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Protecting Dogs Against Poison Syracuse NY

Poisoned pets in Syracuse can have their conditions degrade quickly, so it is imperative that you take them to the vet right away. The vet will initially make sure your pet’s condition is stable and will then seek to make sure the dog isn’t contaminated further. Your vet may need to induce vomiting with an emetic or to flush his throat and mouth with a stomach tube.

PETCO
(315) 454-3949
310 Northern Lights (Route 11)
North Syracuse, NY
Hours
Monday: 9:00am-9:00pm
Tuesday: 9:00am-9:00pm
Wednesday: 9:00am-9:00pm
Thursday: 9:00am-9:00pm
Friday: 9:00am-9:00pm
Saturday: 9:00am-9:00pm
Sunday: 10:00am-6:00pm

PETCO
(315) 449-0084
3150 Erie Boulevard East Suite #500
Dewitt, NY
Hours
Monday: 9:00am-9:00pm
Tuesday: 9:00am-9:00pm
Wednesday: 9:00am-9:00pm
Thursday: 9:00am-9:00pm
Friday: 9:00am-9:00pm
Saturday: 9:00am-9:00pm
Sunday: 10:00am-6:00pm

Pet World - Dewitt
(315) 445-9510
3649 Erie Blvd. E.
Dewitt, NY
 
Pet Depot
(315) 487-6533
3730 Milton Avenue
Camillus, NY
 
Petland Of Syracuse
(315) 752-0444
5701 East Circle Drive
Cicero, NY
 
PetSmart
(315) 468-1379
3553 West Genesee
Syracuse, NY
Hours
Monday - Friday: 9:00-9:00
Sunday: 10:00-6:00

PetSmart
(315) 446-6320
3401 Erie Blvd E
Syracuse, NY
Hours
Monday - Friday: 9:00-9:00
Sunday: 10:00-6:00

PetSmart
(315) 652-1627
3865 State Route 31
Liverpool, NY
Hours
Monday - Friday: 9:00-9:00
Sunday: 10:00-6:00

Ebeling's Pet Center
(315) 652-2329
4138 Route 31
Clay, NY
 
Pet Express Of Central Ny, Inc.
(315) 458-0852
7687 Frontage Road
Cicero, NY
 

Protecting Dogs Against Poison

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The potential for poisoning in pets, while uncommon, is still something you should be aware of and know how to react to. Puppies are naturally curious and should be watched carefully in foreign environments or where there is the potential for poison ingestion. Pets can get poisoned in more than one way. They could eat or drink something that is directly or indirectly poison. An example of direct poisoning would be eating antifreeze. An example of indirect poisoning through ingestion would be eating an animal that has been poisoned (a poisoned mouse would be a perfect example). A dog could also be poisoned by being externally contaminated – for example by falling in some creosote. A pet could also inhale toxic fumes and have the poison absorbed into his bloodstream through his lungs.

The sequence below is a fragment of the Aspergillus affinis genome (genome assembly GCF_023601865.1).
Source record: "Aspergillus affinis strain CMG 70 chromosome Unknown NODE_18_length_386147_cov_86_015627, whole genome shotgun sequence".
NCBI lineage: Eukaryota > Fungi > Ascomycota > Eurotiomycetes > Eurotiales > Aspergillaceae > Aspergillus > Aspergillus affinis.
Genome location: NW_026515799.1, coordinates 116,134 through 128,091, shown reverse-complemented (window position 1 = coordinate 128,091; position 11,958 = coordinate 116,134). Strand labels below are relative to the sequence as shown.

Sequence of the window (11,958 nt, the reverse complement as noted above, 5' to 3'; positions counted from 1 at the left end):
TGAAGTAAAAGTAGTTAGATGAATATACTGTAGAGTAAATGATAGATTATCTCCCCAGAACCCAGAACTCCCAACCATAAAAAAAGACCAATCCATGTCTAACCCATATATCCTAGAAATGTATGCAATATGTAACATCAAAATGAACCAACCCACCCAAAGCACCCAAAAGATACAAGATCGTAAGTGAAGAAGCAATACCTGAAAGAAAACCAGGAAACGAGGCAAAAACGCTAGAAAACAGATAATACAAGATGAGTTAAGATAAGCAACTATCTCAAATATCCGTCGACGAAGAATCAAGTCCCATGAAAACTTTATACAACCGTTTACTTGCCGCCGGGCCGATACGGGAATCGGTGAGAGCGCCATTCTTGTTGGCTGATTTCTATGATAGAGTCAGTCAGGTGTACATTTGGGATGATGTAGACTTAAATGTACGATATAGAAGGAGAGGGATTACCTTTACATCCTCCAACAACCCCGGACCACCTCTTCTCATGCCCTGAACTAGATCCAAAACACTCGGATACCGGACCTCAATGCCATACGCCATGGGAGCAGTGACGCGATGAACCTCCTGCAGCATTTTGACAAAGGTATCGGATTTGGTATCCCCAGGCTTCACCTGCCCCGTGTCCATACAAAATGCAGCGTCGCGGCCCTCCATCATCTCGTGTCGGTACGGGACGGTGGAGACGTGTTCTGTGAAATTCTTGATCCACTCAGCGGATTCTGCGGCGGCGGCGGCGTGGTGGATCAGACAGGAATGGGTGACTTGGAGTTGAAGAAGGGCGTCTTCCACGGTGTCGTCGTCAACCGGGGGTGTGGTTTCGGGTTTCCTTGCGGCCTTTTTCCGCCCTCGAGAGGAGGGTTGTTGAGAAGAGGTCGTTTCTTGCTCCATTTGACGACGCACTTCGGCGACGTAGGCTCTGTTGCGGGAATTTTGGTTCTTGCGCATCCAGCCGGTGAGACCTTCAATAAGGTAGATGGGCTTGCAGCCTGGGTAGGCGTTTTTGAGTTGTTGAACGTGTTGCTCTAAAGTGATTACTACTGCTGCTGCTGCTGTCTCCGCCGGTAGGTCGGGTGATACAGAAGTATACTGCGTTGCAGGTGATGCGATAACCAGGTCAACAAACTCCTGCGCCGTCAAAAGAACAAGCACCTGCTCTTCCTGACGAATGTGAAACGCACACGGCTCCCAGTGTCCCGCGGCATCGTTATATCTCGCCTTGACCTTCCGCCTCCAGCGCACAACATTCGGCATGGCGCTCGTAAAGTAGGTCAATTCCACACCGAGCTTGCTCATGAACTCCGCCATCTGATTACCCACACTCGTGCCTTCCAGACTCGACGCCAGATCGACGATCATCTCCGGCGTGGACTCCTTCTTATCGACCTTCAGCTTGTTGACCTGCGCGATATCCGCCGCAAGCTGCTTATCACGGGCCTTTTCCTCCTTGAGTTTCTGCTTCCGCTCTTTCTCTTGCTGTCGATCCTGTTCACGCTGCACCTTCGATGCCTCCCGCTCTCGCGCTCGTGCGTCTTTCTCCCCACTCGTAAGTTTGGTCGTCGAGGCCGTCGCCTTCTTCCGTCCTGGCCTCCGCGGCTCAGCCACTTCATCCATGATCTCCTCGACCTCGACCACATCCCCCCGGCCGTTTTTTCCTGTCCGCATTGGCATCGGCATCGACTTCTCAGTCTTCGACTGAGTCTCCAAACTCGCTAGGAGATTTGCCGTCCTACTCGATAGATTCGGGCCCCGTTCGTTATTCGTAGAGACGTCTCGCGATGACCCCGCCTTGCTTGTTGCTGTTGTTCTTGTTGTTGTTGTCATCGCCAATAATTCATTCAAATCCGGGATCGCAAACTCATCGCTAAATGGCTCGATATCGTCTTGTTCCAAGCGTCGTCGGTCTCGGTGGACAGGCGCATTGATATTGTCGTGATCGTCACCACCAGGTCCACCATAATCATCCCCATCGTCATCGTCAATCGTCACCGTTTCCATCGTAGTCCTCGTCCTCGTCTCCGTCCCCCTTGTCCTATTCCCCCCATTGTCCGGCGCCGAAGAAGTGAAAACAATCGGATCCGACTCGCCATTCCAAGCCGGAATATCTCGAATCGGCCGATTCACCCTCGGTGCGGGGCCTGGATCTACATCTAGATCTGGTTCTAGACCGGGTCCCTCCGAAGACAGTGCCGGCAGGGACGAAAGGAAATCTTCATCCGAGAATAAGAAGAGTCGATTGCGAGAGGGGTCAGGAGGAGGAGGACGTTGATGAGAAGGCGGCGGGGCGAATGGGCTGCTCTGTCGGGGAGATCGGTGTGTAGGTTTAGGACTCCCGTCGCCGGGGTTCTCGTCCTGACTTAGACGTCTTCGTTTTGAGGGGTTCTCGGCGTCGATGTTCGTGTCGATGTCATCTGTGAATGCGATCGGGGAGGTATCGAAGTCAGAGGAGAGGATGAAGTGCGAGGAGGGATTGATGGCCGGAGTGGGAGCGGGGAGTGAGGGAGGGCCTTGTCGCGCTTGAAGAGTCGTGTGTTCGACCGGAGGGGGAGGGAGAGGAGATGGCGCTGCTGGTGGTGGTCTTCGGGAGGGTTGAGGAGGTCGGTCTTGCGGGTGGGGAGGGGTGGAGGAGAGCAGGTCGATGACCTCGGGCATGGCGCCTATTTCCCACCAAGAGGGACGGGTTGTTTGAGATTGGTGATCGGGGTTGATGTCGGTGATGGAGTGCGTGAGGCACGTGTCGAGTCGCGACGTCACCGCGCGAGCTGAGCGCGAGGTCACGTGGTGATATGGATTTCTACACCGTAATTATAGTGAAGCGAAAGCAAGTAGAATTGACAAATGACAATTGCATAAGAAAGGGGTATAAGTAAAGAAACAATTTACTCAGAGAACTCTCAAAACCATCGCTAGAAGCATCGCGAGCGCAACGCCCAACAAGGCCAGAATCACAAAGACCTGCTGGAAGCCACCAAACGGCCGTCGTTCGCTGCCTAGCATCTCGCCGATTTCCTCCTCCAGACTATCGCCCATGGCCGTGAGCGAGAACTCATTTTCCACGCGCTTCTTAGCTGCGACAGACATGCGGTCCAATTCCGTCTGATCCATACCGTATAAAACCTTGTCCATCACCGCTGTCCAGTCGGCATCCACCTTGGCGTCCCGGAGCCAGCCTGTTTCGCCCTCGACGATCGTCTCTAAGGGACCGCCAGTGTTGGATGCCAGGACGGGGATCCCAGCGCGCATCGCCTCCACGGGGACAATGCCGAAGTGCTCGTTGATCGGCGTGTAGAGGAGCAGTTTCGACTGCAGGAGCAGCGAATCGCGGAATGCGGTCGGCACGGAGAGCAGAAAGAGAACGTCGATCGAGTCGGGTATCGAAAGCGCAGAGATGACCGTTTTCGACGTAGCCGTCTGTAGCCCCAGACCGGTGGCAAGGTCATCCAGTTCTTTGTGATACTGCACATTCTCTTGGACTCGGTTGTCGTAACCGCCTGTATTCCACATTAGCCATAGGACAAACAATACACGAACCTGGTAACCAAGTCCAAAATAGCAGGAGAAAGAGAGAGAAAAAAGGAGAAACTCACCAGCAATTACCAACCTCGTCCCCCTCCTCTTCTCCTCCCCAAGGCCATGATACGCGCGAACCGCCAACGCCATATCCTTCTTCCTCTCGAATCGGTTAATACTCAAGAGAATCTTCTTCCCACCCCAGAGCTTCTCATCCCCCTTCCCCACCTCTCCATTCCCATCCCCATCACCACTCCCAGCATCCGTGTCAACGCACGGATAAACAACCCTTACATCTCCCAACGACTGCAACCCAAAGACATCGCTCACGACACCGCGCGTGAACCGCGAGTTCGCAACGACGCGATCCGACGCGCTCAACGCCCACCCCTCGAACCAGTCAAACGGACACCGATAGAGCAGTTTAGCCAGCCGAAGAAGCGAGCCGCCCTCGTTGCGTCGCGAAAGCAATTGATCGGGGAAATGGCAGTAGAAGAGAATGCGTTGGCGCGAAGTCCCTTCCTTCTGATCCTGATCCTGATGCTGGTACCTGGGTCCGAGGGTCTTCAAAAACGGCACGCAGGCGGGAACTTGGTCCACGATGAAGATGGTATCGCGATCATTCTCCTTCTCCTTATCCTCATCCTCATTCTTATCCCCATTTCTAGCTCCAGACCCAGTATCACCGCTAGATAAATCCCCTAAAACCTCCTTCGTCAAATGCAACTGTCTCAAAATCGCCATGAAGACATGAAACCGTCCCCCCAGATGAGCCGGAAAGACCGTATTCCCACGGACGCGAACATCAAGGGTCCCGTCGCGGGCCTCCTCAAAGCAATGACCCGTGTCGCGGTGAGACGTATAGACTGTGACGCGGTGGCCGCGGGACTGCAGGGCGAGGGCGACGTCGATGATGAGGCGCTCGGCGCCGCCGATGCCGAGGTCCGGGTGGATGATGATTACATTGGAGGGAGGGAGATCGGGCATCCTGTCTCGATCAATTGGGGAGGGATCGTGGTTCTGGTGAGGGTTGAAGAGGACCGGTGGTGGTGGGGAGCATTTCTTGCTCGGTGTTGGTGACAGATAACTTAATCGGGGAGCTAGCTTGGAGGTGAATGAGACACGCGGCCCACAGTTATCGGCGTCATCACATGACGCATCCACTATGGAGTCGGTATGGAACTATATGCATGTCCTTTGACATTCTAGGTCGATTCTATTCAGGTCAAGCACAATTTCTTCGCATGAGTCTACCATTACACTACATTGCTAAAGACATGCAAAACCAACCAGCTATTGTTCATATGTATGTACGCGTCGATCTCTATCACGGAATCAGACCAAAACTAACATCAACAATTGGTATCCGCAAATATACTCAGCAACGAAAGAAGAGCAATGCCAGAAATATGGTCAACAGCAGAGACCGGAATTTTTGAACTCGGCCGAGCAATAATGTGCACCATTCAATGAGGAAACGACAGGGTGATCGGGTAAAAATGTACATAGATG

If you do catch your pet eating something potentially toxic, restrain the animal, remove the object from its mouth and identify the poison. If the package has an ingredients list, secure that and call your veterinarian or poison center for advice on what to do next.


Identifying what poison your animal ingests is key to determining the treatment for the animal, so be sure to take a sample of the substance with you to the veterinarian and its container if possible too. Most rat poisons are color coded to tell you (or the vet) what category of poison the active ingredient is in. If you have the opportunity to bring in samples of your pet’s recent vomit or feces those could be helpful as well. If you dog is externally contaminated with a poison (such as creosote), do not let him lick his fur. Also, do not try and treat your dog on your own, bring them to your nearest vet or emergency animal clinic as quickly as possible.



Poisoned pets can have their conditions degrade quickly, so it is imperative that you take them to the vet right away. The vet will initially make sure your pet’s condition is stable and will then seek to make sure the dog isn’t contaminated further. Your vet may need to induce vomiting with an emetic or to flush his throat and mouth with a stomach tube. If the poison has been identified, a specific antidote may be an option (for example, atropine for insecticide contamination or vitamin K to help in the blood if there has been Warfarin poisoning). Specific treatments aren’t often available, so most of the time veterinarians just try to support the dog and keep his condition stable after they have stopped further contamination. They may have to give your dog sedatives if he is having fits or to maintain his body temperature. They may have to treat circulatory damage, give your vet intravenous fluids to help get toxins out of his body, treat shock, or make sure his renal function stays stable.



Poisoning is a tough situation to handle with your pet and it is often very hard to identify the poison ingested. Be sure to bring any urine, blood, vomit or feces samples you may have. In the sad case that an animal dies due to suspected poisoning, post mortems may show certain organ damage, but requires a lot of examination and are often costly.



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